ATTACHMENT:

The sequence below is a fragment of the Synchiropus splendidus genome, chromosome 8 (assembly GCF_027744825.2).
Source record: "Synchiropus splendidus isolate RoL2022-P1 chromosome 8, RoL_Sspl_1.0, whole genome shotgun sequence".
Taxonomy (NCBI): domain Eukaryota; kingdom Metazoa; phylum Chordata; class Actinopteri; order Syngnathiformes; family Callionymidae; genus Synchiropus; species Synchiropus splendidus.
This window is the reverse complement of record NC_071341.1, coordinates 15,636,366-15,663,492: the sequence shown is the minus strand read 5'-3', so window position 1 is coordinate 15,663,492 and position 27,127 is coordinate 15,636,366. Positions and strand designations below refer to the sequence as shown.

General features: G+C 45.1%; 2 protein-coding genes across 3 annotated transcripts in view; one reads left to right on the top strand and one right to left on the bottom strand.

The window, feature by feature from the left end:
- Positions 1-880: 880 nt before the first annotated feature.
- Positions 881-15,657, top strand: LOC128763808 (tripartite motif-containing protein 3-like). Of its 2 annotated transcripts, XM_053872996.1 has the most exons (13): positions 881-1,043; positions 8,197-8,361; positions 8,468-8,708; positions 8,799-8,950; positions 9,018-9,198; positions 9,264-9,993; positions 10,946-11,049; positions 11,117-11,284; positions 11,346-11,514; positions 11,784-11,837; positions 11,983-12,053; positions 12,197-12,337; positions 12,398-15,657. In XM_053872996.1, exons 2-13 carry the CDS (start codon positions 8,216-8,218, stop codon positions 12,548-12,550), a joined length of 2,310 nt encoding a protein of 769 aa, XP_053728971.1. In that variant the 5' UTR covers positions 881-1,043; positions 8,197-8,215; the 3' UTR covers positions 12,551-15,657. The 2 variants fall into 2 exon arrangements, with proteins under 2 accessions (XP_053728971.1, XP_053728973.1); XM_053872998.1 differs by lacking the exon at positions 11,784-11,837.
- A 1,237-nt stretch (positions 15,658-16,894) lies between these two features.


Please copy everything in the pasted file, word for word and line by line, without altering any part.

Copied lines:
The sequence below is a fragment of the Synchiropus splendidus genome, chromosome 8 (assembly GCF_027744825.2).
Source record: "Synchiropus splendidus isolate RoL2022-P1 chromosome 8, RoL_Sspl_1.0, whole genome shotgun sequence".
Taxonomy (NCBI): domain Eukaryota; kingdom Metazoa; phylum Chordata; class Actinopteri; order Syngnathiformes; family Callionymidae; genus Synchiropus; species Synchiropus splendidus.
This window is the reverse complement of record NC_071341.1, coordinates 15,636,366-15,663,492: the sequence shown is the minus strand read 5'-3', so window position 1 is coordinate 15,663,492 and position 27,127 is coordinate 15,636,366. Positions and strand designations below refer to the sequence as shown.

General features: G+C 45.1%; 2 protein-coding genes across 3 annotated transcripts in view; one reads left to right on the top strand and one right to left on the bottom strand.

The window, feature by feature from the left end:
- Positions 1-880: 880 nt before the first annotated feature.
- Positions 881-15,657, top strand: LOC128763808 (tripartite motif-containing protein 3-like). Of its 2 annotated transcripts, XM_053872996.1 has the most exons (13): positions 881-1,043; positions 8,197-8,361; positions 8,468-8,708; positions 8,799-8,950; positions 9,018-9,198; positions 9,264-9,993; positions 10,946-11,049; positions 11,117-11,284; positions 11,346-11,514; positions 11,784-11,837; positions 11,983-12,053; positions 12,197-12,337; positions 12,398-15,657. In XM_053872996.1, exons 2-13 carry the CDS (start codon positions 8,216-8,218, stop codon positions 12,548-12,550), a joined length of 2,310 nt encoding a protein of 769 aa, XP_053728971.1. In that variant the 5' UTR covers positions 881-1,043; positions 8,197-8,215; the 3' UTR covers positions 12,551-15,657. The 2 variants fall into 2 exon arrangements, with proteins under 2 accessions (XP_053728971.1, XP_053728973.1); XM_053872998.1 differs by lacking the exon at positions 11,784-11,837.
- A 1,237-nt stretch (positions 15,658-16,894) lies between these two features.